Innovating for Generation Alpha: Q&A with a Unilever R&D expert

By Kirsty Doolan

- Last updated on GMT

Samaras said that Unilever R&D has around 12,000 microbiome samples from consumers of all ages, from all over the world, to get the fullest understanding of the skin
Samaras said that Unilever R&D has around 12,000 microbiome samples from consumers of all ages, from all over the world, to get the fullest understanding of the skin

Related tags Generation Z Marketing Cosmetics Skin care Social media Unilever R&D

While the ‘tweens in Sephora’ headlines have raised a lot of eyebrows and some deeper concerns, it’s clear that Generation Alpha has a thirst for beauty products based on science and can potentially alter the future industry landscape.

As part of our Beauty Forward digital summit, we spoke to Sam Samaras, who is global senior VP of science and technology, for beauty and wellbeing R&D at Unilever, about the needs of the next generation beauty consumer (AKA Generation Alpha) and what the multinational is now prioritising in terms of future R&D...

You can also watch the full interview, plus more interviews with key industry experts by registering here.

Cosmetics Design Europe (CDE): What is Unilever's beauty and wellbeing division currently prioritising in terms of R&D for the next generation of beauty consumers: AKA Generation Alpha?

Sam Samaras (SS): We are really centred around the focus of purpose, science and desire. And of course, right there in the middle of that is science. We are very focused on understanding the scientific drivers behind consumers unmet needs, in the beauty and wellbeing space, because more and more today, consumers of all ages – including young consumers – are interested in science-based solutions that really drive the differences that they're looking for in their beauty products.

So, whether this is looking at acne, how to achieve beautiful, smooth skin, or looking at sun protection, this is what we're really focused on for the future.

And if we think about the idea of how fast science is moving now, compared to what it was 15 or 20 years ago, and the advent of biology and the ability to measure things we couldn't measure before, we're really at a tipping point in terms of being able to understand these things in a way we really never could before.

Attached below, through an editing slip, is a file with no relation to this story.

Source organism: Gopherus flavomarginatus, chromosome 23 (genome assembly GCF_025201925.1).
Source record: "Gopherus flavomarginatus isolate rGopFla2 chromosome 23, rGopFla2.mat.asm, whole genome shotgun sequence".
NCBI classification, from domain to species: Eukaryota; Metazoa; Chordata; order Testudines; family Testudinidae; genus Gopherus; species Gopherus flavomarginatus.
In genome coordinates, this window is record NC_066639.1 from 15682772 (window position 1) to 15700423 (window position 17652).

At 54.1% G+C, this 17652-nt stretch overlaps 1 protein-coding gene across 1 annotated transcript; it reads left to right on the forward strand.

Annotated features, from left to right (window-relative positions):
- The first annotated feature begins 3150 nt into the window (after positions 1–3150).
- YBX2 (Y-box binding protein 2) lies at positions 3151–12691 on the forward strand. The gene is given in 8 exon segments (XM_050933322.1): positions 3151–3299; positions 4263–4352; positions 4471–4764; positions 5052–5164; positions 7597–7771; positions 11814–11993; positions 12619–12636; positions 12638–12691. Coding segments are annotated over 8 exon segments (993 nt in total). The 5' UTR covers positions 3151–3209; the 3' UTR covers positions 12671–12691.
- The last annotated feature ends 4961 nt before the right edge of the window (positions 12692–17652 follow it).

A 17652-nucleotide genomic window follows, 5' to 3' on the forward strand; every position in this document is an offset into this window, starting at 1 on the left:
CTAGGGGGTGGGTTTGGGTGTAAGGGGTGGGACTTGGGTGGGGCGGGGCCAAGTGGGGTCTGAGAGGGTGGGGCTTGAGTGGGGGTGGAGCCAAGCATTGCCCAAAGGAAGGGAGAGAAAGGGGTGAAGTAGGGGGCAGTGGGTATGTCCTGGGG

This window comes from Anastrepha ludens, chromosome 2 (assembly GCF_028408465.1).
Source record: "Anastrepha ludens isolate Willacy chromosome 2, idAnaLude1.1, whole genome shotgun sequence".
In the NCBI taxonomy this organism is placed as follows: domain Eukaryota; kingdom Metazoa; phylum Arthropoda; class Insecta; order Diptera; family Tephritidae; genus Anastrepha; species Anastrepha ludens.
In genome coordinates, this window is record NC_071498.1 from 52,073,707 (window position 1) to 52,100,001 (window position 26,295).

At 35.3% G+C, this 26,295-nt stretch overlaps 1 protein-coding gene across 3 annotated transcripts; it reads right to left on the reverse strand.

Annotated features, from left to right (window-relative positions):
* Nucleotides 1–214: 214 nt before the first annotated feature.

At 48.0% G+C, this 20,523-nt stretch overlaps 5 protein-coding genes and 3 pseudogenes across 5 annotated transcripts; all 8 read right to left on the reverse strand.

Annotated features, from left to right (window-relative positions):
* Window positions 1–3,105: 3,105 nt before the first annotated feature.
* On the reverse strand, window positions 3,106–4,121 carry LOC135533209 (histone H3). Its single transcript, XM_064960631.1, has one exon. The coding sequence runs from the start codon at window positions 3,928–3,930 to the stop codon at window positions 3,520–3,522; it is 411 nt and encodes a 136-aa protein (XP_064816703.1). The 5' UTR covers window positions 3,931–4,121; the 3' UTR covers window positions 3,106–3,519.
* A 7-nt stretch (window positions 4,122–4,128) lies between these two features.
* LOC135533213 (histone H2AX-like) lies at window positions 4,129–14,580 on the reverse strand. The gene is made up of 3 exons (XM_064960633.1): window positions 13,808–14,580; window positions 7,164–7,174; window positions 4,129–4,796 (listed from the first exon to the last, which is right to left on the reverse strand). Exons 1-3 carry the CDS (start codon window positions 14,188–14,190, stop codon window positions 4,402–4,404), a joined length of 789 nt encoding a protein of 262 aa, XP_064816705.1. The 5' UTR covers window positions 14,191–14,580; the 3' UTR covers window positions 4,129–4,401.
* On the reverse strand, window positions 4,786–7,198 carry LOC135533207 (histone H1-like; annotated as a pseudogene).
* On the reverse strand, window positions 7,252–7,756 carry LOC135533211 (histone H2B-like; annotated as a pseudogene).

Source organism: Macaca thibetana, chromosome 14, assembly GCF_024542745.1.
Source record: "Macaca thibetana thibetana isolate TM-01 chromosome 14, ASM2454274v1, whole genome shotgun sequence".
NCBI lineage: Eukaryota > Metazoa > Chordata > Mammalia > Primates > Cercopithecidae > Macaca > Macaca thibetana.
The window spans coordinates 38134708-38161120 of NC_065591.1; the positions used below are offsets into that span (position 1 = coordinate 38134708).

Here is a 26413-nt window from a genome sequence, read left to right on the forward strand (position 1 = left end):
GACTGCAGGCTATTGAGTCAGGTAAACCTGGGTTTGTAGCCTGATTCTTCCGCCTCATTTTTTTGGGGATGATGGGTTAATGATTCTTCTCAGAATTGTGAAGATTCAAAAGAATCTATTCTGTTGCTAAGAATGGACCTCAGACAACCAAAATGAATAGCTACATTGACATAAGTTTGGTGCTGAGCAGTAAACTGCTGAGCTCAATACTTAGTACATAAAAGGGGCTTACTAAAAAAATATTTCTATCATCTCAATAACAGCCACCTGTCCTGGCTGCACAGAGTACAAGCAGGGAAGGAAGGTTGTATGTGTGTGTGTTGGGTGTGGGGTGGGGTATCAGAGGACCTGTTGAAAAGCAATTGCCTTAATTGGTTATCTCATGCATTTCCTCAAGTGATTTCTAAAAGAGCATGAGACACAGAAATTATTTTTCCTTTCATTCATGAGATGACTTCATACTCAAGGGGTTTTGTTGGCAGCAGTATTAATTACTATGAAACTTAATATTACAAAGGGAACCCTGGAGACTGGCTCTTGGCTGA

CDE: How do you think the younger generation that's coming through now (Generation Alpha) will differ to previous generations in terms of attitudes towards beauty and personal care products?

SS: I have two generation alpha children living in my house right now, so I can totally relate to this.

We have to remember that these consumers were born into the social media age; they've never lived in a place where they didn't have access to social media. So, they are always thirsty for knowledge in a way that generations before weren't, and so what they're really looking for is trusted, authentic, and meaningful-to-them solutions.

By providing the science, this is how this generation is going to be different, but really everybody wants a product that genuinely works, that's desirable and beautiful and makes you feel good about yourself.

I just think today's young consumer has so much more access to the information than we did. So, they can make much more purposeful choices that are meaningful to them.

And another way I think it’s going to be different is that the meaning of beauty is moving from something more superficial to something much more about ‘who I am’; ‘the expression of who I am’ and ‘I'm searching to find out who I am’. And so, ‘I'm using all of this influence around me to sort of create who I am’ in a much, I think, more nuanced way than we did when we were kids.  

I can observe it in my daughter and in her friendship group. I think that access to social media gives them the opportunity to really play around with ‘who do I want to be?’ and ‘how do I want to be that?’ as well as more access to products.

At Unilever we’re now really looking at understanding many different, diverse skin types. For example, we're running clinical studies in a couple of different places around the world. For example to really understand foundational differences in the skin of poly-cultural America.

We are also looking at how stress affects skin, not just external stress like sun, or pollution or that sort of thing, but internal stress, social stress, emotional stress, All of that affects your skin, as it is a living example of what you're going through in your life and so you want to make sure you protect it.

CDE: What kinds of challenges do cosmetics R&D experts currently face when trying to cater to these consumers?